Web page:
Microsoft spent 9.2 percent less on Research and Development than in the year-earlier quarter. As a percentage of Revenue, R&D expenses decreased from 13.8 percent to 10.9 percent. The company spent 14.4 percent less on R&D in the December 2009 quarter than we had expected.

According to the 10-Q,

The decrease in research and development expenses [...] was primarily driven by a decrease in third-party development and programming costs, a 3% reduction in headcount-related expenses, and the capitalization of certain software development costs. [emphasis added]


Sales, General, and Administrative (SG&A) expenses increased 5.6 percent, and the amount was 14 percent more than our $4.16 billion estimate. These expenses added up to 24.9 percent of Revenue, still down from 27.0 percent last year.

According to the 10-Q,

Sales and marketing expenses decreased primarily as a result of decreased corporate marketing and advertising campaigns, and for the six months ended December 31, 2009, a 3% reduction in headcount-related expenses.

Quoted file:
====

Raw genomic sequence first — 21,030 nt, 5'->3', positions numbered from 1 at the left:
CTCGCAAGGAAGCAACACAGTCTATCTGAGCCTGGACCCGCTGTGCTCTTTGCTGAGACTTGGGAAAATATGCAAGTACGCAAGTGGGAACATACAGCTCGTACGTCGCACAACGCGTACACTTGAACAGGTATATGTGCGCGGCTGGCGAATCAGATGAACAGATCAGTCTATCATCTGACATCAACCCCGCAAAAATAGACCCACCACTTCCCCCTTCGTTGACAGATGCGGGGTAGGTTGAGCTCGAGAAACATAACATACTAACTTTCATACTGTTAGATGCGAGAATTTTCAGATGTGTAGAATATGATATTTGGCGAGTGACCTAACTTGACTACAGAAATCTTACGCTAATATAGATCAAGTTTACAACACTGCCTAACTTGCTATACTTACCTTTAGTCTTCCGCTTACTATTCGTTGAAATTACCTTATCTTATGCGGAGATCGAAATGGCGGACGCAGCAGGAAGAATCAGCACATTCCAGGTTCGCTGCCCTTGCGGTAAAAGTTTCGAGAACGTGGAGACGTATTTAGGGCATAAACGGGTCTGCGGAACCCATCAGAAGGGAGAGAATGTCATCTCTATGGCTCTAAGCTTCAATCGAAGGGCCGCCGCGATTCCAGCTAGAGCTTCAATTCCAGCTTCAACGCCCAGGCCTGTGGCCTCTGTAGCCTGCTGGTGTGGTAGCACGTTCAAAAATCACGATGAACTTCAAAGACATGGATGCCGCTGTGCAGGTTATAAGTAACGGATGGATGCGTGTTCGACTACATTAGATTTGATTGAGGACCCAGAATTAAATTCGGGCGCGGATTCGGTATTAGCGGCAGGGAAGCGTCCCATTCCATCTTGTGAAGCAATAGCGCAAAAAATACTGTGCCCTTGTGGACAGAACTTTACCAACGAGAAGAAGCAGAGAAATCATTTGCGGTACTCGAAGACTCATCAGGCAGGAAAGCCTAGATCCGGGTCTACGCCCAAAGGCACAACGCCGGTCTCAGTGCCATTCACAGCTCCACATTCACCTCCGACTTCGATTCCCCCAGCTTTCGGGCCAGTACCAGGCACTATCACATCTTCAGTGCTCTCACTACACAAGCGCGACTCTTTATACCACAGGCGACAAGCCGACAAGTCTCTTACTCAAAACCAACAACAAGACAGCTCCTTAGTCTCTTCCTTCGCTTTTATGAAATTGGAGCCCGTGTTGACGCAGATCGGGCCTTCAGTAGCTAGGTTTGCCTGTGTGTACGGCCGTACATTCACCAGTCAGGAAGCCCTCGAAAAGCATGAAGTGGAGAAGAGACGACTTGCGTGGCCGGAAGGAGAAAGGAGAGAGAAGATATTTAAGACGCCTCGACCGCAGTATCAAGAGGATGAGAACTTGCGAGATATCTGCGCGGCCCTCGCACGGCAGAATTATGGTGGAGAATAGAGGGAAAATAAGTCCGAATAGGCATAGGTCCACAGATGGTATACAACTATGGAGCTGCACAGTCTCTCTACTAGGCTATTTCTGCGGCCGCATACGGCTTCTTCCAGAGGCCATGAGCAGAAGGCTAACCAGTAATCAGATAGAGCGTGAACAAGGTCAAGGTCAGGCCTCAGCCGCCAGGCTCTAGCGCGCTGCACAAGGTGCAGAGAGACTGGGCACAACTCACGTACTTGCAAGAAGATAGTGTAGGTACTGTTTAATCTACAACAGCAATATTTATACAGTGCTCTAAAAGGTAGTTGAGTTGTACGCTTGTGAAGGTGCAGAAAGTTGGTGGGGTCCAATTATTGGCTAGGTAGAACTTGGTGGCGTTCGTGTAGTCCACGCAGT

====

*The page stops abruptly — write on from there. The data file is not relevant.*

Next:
General and administrative expenses increased during the three months and six months ended December 31, 2009 primarily driven by increased legal charges, offset in part by an 8% decrease in headcount-related expenses for the six months ended December 31, 2009.
[emphasis added]


Together, R&D and SG&A expenses totaled $6.82 billion in the December quarter. Microsoft's guidance for these two operating expenses for the entirety of fiscal 2010 is $26.2 billion to $26.5 billion.

The repeated references to "decreased headcount-related expenses" shows the results of actions taken to cut costs, including the elimination of up to 5000 jobs. Microsoft recorded a $59 million charge in the December 2009 quarter to cover employee severance costs. There had been a similar $290 million charge earlier in 2009.